Alzheimer's disease (AD) is a progressive neurodegenerative disease characterized by a loss of memory which finally determines the clinical onset of dementia. Alzheimer brains are histopathologically characterized by numerous senile plaques and neurofibrillary tangles. Both lesions are considered to be of pivotal importance to understand AD. In addition, genetic evidence points at the regulation of amyloid precursor protein (APP) metabolism as a key factor in the pathogenesis of AD (13). Amyloid-derived neurotoxicity is widely considered as a main factor explaining the neurodegenerative changes observed in AD. The neurotoxic effect of amyloid ß (Aß) peptide, a proteolytic fragment of APP, is associated with its polymerization state as amyloid fibrils (14,15). Studies of amyloid-derived neurotoxicity in vivo have shown an increased vulnerability to neurotoxicity with aging (16), suggesting the participation of some age-dependent factors.
ECM components and APP
Because of the extracellular deposition of Aß peptide in senile plaques, particular attention has been paid to interactions between amyloid and ECM components (17). Indeed, several basement membrane components such as heparan sulfate proteoglycans, type IV collagen and laminin have been found in senile plaques (18). Moreover, proteoglycans and laminin interact with APP (19-21) and these interactions seem to disrupt the normal associations among ECM components (22), suggesting that an overproduction of APP may change the normal functions of ECM. On the other hand, APP metabolism is affected by ECM components both in microglial (23) and neuronal (24) cell types.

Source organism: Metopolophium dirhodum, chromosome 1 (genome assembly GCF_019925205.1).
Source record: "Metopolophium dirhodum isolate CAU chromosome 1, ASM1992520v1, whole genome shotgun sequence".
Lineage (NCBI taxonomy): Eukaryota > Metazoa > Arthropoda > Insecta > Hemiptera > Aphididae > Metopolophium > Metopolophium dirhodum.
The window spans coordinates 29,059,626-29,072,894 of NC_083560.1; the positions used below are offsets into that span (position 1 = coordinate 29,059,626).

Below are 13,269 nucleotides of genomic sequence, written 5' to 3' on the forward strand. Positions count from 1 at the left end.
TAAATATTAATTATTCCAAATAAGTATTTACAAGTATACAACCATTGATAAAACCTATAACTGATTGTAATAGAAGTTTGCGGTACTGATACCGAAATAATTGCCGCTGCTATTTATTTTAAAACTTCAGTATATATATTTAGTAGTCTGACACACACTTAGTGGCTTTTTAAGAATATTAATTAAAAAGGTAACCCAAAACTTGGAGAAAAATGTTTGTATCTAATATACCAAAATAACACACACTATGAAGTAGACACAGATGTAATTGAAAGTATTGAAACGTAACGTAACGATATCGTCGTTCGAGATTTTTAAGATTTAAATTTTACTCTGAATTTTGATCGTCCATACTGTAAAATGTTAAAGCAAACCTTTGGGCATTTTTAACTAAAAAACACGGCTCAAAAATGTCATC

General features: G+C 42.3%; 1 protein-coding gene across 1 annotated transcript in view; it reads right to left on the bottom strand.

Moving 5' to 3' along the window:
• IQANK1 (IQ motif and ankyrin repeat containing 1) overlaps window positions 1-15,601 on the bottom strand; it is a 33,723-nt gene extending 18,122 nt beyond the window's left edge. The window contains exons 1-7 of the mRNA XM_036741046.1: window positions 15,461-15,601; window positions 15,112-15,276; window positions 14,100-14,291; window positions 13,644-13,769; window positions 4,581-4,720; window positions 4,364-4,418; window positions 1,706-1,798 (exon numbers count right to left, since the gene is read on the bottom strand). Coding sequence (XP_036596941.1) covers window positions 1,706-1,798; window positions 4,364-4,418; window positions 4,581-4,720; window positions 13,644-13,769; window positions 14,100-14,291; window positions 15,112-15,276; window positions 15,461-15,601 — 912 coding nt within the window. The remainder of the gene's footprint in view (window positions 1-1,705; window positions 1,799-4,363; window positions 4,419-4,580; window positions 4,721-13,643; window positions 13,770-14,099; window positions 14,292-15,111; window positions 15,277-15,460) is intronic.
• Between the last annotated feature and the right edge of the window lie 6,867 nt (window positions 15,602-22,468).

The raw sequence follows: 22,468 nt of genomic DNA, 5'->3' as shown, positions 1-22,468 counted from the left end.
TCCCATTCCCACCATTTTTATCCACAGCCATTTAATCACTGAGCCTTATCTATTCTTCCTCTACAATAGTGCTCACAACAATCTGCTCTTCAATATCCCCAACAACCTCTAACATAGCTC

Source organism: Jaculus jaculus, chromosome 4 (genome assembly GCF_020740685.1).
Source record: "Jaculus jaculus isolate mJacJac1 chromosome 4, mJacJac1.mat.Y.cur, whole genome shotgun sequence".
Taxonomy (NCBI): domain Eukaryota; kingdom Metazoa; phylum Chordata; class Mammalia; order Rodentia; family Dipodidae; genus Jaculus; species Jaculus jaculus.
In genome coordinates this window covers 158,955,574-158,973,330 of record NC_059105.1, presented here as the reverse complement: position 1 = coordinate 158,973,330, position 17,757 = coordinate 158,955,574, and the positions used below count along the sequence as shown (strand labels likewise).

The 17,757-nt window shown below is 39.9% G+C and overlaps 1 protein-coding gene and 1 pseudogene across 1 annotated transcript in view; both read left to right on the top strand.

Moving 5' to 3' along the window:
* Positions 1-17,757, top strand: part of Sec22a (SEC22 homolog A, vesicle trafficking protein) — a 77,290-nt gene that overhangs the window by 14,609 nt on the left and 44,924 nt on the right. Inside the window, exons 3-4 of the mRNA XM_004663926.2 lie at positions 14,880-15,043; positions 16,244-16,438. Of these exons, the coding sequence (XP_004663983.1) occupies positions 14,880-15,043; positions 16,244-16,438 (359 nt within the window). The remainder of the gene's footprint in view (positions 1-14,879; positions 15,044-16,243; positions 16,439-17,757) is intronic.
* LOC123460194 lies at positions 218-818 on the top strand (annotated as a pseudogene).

The anti-amyloidogenic role of laminin
Laminin immunoreactivity is observed mainly associated with blood vessels and reactive astrocytes in normal brains but also in neuronal cell bodies in most parts of the developing and adult rat central nervous system (25). Its expression seems to be increased after brain injury (26) and in the brain of AD and Down syndrome patients (27). In order to examine the pathological significance of laminin induction in Alzheimer brains, we studied the effect of laminin on Aß peptide polymerization, and we showed for the first time that laminin was a potent inhibitor of Aß fibril formation (28,29). Figure 1A shows a turbidity assay indicating that Aß aggregation in the presence of laminin was clearly decreased, and that the formation of amyloid was also diminished in the presence of laminin, as evidenced by Congo red staining (Figure 1B). These observations confirm those obtained by other authors (30,31). Since an inhibition of fibril formation is expected to be accompanied by an attenuation of amyloid neurotoxicity, we have proposed that laminin may have a therapeutic potential in the treatment of AD. In fact, a diminished neurotoxicity of amyloid has been observed in the presence of laminin in rat primary hippocampal neurons (Figure 2). Similar results have been observed in primary cortical cells (32).